Written by Clayton Alvaro Buhler. Media by Steven Potter.
What are you going to do when steroids become legal? I don’t think it’s too much of a stretch to suggest that at some point in the near future anabolic steroids will not only be legal, but will be allowed within competitive sports like any other supplement. This will pose a problem to Christians that goes far beyond the fairness of such an allowance. The problem that will be faced is one already playing out: how far are we willing to go for victory?
If there is one thing sports teach well, it’s a good work ethic. The more you put in, the more you get out. If you’re not winning, you simply have to work harder. Watch more film, eat healthier, do another set. However, regardless of how much you do, there’s always going to be someone better. Eventually every athlete gets to a point where he has to choose to keep playing by the rules, and probably end up losing, or take it a step further. This ethical dilemma is the subject of the sports documentary “Bigger, Stronger, Faster.” What the director found in his inquiry was that the increasingly blurred line between what is fair and what isn’t in sports is not a result of the prevalence of steroids or other forms of cheating, but because as a society we have adopted the mindset of winning at all costs. As he puts it, the never ending quest to be bigger, stronger, and faster is a “side effect of being American.”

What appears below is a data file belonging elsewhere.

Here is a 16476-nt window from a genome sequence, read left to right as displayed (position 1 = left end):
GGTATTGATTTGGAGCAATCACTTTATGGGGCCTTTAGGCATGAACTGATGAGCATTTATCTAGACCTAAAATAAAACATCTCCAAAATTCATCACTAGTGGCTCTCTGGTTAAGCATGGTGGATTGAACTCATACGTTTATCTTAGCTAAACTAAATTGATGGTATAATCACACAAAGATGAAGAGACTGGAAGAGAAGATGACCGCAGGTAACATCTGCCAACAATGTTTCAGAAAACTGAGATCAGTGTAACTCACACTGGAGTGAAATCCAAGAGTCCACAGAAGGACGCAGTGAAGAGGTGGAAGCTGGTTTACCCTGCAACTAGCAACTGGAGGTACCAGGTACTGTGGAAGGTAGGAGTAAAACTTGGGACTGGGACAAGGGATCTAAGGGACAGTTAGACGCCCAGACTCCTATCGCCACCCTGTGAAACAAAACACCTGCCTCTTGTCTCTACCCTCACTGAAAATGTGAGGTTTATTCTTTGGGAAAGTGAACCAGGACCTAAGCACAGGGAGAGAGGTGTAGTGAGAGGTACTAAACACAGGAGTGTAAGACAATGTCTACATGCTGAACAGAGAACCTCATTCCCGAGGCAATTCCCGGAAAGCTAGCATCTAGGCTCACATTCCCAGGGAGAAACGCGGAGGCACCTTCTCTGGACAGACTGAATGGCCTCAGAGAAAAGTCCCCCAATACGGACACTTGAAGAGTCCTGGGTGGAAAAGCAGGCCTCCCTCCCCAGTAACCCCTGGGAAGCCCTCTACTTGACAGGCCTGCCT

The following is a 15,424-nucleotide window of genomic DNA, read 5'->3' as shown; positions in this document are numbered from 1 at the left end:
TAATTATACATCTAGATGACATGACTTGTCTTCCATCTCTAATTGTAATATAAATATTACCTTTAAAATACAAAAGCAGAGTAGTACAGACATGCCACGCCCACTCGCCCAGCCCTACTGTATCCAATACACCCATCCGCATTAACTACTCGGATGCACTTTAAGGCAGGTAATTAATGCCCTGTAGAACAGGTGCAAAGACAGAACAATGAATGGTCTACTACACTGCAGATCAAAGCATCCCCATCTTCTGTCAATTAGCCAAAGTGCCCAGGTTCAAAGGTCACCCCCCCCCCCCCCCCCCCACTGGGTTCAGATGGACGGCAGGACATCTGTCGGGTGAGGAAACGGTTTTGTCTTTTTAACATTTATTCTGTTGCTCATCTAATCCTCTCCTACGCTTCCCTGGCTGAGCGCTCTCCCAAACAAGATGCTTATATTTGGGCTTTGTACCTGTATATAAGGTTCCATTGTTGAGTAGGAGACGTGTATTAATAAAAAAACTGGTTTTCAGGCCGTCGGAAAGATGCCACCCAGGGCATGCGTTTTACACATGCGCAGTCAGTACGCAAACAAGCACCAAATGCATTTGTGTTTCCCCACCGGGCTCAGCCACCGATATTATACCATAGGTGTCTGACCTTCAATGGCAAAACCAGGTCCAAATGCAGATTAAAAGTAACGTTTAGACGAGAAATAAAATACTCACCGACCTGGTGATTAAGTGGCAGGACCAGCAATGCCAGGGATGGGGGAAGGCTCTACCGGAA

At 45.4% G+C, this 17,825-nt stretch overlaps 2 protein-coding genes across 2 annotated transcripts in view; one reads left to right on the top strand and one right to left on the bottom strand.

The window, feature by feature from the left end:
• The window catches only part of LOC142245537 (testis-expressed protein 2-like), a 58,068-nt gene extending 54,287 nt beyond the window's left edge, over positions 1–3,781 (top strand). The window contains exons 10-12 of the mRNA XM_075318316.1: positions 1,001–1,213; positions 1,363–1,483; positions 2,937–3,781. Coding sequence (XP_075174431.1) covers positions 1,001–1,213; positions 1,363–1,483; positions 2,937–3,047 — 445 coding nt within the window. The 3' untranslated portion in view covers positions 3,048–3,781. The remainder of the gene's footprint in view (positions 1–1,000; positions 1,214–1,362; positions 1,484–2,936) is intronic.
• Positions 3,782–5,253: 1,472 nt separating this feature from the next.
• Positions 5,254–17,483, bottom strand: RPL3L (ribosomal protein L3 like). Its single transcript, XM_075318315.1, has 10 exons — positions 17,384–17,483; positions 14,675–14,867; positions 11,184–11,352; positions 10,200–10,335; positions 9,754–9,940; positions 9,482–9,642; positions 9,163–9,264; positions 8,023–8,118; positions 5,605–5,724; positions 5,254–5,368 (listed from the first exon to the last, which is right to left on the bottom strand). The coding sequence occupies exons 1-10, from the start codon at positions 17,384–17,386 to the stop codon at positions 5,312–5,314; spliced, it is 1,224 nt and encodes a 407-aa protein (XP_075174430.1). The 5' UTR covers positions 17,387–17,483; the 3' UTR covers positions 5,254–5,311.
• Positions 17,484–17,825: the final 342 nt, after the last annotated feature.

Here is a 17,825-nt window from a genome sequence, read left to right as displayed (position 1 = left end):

Kids grow up idolizing the best players, the winners, the champions. Their dream is to one day be a winner too. Yet, time has continually revealed that many of these champions did not always play by the rules. So kids are faced with a split message: on the one hand they are taught that winning is a good thing and that they should pursue it; on the other hand kids are told not to break the rules, although these rules are constantly changing. For instance, what about when gene changing becomes a reality? When discussing this possibility one person in the documentary joked that sports will have to be banned altogether.
So here’s the question for Christian athletes: do we have a sportsmanship problem at hand, or do we have a values problem? Are we going to have to come up with theologies for or against theology, genetic manipulation, and whatever else comes along? Or are we going to have to approach sports differently altogether?